Life Yoga

Leap of faith

January 22, 2016
Leap Of Faith

Trust has always been an issue for me. I know, we shouldn’t be using always, (we shouldn’t use shoulds too, but it’s getting too complicated to write otherwise), so let’s say most of the time, trust is an issue for me. There is something I am holding on to dearly, and that is control: I want to be in control of my destiny, I want to be the captain of my life. Letting someone else take the helm seems counterintuitive for me, and I often prefer to do my own thing.

However, over the years, I’ve learned how great it is to share some things, such as ideas, projects, and homes. I’ve learned to work in teams, and now I do not want to go back, as I’ve realized how much more creative we can get working together, and how amazing the results can be when we all put our best selves into one project. I’ve also learned to let someone be there for me, in my sacred place, my home, and now I can only imagine how boring life would be if I didn’t have my wonderful boyfriend and our cats waiting for me at night.

Still, I’m very curious about that special moment, that tipping point, when we let go and jump, when we start trusting whatever’s on the other side, may it be an experience, a friend, or life, having faith that no matter what happens, it will be okay.

Learning to use our intuition

I believe part of it has to do with learning to use our intuition. Intuition is not as random as we sometimes think it is. Our intuition is based on our past experiences, and the more experienced we get in an area, the more we can rely on our inner voice to guide us.

Our lives are already much more intuitive than we like to think. We often rely on our gut feeling to make some important decisions, such as falling in love or choosing our home. We are already using our intuition, but could make much better use of it if we were opening ourselves to this powerful tool we all have to make the appropriate decisions we need to make.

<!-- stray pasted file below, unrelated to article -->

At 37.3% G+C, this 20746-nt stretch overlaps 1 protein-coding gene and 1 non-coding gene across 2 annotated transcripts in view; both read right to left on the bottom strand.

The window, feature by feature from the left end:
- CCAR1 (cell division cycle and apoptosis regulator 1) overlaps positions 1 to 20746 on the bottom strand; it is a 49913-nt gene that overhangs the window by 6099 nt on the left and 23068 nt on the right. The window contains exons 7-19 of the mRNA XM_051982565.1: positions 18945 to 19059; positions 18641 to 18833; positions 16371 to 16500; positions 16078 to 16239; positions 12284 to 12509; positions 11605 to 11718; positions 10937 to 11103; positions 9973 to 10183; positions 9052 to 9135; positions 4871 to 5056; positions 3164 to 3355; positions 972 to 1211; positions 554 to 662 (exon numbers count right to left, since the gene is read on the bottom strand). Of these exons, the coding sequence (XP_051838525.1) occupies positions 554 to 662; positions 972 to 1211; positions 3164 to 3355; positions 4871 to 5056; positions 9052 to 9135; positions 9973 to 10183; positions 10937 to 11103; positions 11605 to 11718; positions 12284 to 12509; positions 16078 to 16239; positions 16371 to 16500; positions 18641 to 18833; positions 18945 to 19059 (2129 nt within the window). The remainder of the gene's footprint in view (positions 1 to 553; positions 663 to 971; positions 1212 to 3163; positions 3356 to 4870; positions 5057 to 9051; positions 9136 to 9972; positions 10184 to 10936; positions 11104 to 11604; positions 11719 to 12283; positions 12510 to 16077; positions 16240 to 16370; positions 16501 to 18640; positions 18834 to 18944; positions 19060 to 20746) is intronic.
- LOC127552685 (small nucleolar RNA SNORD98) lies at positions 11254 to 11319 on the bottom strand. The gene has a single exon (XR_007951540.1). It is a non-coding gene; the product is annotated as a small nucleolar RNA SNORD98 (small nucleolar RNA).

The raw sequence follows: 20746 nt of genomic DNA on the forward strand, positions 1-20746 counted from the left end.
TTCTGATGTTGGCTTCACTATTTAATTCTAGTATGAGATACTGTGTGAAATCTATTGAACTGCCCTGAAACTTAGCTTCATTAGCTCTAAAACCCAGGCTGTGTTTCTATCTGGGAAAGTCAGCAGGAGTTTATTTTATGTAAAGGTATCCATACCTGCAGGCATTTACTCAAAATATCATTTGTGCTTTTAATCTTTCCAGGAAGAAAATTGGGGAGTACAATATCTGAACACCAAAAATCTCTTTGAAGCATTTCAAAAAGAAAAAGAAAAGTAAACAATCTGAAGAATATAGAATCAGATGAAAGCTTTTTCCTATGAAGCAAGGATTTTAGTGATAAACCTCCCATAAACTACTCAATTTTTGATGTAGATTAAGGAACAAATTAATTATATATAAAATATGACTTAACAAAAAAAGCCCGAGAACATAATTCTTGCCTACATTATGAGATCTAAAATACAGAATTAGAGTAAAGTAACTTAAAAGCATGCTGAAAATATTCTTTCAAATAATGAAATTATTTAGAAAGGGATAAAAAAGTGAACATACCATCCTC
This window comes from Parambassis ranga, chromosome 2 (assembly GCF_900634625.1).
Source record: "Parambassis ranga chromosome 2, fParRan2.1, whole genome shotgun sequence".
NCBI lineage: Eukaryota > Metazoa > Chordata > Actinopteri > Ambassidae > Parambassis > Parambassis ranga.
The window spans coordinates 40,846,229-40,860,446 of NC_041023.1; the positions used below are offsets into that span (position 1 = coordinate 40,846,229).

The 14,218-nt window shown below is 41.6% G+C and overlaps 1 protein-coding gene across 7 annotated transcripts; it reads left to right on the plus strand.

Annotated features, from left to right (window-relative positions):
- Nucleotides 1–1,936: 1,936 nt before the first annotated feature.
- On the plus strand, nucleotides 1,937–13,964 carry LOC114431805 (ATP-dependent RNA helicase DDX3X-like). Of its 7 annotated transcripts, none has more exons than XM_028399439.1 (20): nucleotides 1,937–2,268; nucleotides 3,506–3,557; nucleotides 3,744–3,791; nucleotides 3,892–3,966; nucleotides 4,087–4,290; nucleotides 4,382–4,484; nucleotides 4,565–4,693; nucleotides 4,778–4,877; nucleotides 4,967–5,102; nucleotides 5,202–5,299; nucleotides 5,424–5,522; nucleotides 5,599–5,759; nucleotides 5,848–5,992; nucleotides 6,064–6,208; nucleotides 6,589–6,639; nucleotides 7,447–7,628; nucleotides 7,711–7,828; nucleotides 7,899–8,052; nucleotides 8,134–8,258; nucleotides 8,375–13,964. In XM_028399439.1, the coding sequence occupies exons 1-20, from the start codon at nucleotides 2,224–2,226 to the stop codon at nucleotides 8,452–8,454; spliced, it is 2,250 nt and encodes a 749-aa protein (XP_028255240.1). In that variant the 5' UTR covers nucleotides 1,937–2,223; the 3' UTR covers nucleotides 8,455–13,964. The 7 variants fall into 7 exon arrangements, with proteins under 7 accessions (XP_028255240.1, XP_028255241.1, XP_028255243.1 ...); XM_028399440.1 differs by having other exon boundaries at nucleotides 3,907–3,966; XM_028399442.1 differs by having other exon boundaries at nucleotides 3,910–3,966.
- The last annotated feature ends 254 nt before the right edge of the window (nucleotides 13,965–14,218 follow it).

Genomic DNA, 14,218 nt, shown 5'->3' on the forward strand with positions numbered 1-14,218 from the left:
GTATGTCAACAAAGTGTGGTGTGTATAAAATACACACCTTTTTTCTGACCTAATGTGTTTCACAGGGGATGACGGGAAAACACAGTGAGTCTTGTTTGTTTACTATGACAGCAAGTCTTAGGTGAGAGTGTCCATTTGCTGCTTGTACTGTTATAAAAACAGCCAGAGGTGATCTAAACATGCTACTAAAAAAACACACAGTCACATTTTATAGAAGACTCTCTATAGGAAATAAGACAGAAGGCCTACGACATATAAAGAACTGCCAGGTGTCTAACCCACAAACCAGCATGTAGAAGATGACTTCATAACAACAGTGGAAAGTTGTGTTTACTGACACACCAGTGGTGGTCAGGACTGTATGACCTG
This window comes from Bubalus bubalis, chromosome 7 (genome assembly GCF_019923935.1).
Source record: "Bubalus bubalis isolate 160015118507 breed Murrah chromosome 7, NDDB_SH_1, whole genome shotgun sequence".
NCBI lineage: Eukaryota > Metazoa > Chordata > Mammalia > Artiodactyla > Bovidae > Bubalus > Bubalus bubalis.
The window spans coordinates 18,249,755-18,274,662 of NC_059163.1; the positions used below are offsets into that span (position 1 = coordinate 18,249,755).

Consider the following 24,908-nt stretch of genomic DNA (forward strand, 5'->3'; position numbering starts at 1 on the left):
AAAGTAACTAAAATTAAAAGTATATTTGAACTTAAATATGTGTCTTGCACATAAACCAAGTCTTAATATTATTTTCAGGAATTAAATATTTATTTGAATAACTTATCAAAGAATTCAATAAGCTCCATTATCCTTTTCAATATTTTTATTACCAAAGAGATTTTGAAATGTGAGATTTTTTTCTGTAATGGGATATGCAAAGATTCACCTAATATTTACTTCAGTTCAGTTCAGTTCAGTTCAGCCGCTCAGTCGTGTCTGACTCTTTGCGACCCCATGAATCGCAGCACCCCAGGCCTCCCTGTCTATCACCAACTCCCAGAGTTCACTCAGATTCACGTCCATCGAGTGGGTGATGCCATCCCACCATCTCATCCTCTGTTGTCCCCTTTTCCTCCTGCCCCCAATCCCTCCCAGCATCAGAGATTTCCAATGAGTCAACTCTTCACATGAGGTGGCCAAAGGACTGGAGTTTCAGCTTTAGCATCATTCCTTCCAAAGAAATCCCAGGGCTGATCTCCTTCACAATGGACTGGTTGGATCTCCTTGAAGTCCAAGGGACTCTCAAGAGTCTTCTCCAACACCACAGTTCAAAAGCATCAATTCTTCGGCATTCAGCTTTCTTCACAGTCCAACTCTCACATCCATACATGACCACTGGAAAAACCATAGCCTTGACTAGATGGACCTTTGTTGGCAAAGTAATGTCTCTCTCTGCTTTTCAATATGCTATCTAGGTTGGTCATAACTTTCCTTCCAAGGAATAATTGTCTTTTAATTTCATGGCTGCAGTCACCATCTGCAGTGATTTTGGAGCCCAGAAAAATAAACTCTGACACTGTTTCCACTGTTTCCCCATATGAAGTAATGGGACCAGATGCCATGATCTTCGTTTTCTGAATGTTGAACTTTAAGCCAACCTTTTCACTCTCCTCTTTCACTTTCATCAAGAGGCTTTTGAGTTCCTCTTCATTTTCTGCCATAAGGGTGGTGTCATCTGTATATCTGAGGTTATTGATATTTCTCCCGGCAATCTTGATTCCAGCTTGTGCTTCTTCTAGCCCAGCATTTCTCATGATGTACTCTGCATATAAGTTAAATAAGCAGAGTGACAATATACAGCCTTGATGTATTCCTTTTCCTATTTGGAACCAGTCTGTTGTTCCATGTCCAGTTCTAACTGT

I’m fond of Simon’s theory of bounded rationality, which explains that humans, when confronted with a decision to make, are not seeking as we would think all the information they can to take that decision. In fact, it’s quite the opposite. Since we are not able to assimilate all the info anyway, in many situations, we tend to go for something that is “good enough”, instead of looking for a way to maximise our benefit.

What’s the link between that theory and intuition? Knowing that unlike computers we can’t rely on huge algorithms to process all the data, and that we won’t have the tendency to, we have to be wiser than that. We have to tap into something else to make better decisions.

How can we access that inner voice more easily? First, we have to allow ourselves to. Then, slowly, we can learn to distinguish that voice from other thoughts, especially when these thoughts get in the way. Meditation can help, as well as liberating our brains from ongoing thinking through some creative work. The idea basically here is to find a way to reconnect with ourselves, and find that sense of knowing that the decision or whatever we are about to do feels right, what Einstein once described as “a feeling for the order lying behind the appearance of something.”

 

Learning to trust others